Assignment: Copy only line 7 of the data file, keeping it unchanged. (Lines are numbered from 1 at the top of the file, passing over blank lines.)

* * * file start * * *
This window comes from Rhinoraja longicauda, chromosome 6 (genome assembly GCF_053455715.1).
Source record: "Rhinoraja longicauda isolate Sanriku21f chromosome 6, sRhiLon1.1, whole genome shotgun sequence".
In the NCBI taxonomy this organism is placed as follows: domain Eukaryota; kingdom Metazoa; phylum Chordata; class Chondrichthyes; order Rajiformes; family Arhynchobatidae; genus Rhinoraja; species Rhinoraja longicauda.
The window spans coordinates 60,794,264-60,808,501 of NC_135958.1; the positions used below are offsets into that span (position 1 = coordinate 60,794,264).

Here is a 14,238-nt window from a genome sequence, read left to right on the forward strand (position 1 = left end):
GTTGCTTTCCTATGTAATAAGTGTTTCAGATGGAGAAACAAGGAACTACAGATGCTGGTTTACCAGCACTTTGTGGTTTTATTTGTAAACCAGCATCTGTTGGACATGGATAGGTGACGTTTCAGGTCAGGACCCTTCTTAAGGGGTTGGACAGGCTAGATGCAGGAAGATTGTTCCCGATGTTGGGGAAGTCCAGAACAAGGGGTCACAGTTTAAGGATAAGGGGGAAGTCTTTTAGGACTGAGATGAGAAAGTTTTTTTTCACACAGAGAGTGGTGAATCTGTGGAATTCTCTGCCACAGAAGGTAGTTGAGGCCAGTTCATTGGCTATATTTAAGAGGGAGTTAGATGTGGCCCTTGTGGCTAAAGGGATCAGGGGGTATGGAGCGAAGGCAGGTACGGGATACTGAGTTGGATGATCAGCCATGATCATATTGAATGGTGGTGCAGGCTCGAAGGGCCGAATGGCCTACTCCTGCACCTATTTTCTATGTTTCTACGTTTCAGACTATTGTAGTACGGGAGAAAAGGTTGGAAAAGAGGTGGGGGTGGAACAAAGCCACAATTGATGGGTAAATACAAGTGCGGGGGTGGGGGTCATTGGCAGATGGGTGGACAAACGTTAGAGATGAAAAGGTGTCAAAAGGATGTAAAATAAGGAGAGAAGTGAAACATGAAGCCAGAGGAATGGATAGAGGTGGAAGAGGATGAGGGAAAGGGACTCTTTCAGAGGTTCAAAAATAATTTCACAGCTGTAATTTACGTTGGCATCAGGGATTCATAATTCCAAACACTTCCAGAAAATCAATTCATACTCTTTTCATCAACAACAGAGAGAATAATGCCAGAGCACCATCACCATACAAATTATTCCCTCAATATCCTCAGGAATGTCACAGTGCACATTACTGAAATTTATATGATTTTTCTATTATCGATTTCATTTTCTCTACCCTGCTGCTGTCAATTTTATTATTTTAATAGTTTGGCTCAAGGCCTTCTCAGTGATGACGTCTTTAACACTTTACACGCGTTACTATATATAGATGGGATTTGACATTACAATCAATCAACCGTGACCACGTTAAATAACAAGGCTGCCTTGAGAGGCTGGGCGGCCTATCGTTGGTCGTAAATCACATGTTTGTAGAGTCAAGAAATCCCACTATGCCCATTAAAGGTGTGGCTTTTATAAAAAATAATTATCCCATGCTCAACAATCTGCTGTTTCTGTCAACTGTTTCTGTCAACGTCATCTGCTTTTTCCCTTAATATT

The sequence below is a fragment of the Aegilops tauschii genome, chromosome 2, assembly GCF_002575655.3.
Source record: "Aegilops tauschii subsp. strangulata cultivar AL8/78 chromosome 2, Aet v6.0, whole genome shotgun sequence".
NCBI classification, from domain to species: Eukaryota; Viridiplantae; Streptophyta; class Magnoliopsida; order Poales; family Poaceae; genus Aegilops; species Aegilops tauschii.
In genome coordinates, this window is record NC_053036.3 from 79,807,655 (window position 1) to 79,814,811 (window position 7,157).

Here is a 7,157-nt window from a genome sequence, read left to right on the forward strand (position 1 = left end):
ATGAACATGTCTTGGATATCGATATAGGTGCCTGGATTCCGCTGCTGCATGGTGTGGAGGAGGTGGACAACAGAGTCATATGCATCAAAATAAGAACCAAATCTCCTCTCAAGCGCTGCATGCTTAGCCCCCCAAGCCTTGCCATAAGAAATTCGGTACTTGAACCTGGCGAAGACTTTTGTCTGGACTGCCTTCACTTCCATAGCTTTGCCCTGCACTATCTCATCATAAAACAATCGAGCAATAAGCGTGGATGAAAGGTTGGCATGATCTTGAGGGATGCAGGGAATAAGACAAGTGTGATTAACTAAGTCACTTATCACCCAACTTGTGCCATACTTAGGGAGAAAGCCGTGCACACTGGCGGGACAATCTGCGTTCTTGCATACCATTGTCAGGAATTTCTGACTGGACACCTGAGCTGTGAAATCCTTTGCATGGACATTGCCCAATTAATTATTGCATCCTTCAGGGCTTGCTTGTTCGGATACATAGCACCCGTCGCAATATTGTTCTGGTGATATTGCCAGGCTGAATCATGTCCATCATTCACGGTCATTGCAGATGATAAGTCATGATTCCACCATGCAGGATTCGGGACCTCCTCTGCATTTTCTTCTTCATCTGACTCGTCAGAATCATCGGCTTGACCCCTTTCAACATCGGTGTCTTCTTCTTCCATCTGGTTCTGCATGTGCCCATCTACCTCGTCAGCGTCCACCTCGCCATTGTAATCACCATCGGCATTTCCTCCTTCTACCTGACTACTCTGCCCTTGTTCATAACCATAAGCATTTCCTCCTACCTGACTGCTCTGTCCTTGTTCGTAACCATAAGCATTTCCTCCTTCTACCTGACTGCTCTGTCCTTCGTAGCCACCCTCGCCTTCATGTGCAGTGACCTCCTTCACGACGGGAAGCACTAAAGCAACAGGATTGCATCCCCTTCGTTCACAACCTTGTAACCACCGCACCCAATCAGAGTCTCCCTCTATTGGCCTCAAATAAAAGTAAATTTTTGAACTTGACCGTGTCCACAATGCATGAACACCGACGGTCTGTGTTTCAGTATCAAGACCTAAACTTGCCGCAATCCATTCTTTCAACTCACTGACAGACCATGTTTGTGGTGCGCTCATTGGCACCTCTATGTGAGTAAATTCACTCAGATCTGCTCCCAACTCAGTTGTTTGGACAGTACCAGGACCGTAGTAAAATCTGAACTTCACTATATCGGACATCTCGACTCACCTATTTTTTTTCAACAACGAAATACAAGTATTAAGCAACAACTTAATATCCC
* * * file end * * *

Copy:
The sequence below is a fragment of the Aegilops tauschii genome, chromosome 2, assembly GCF_002575655.3.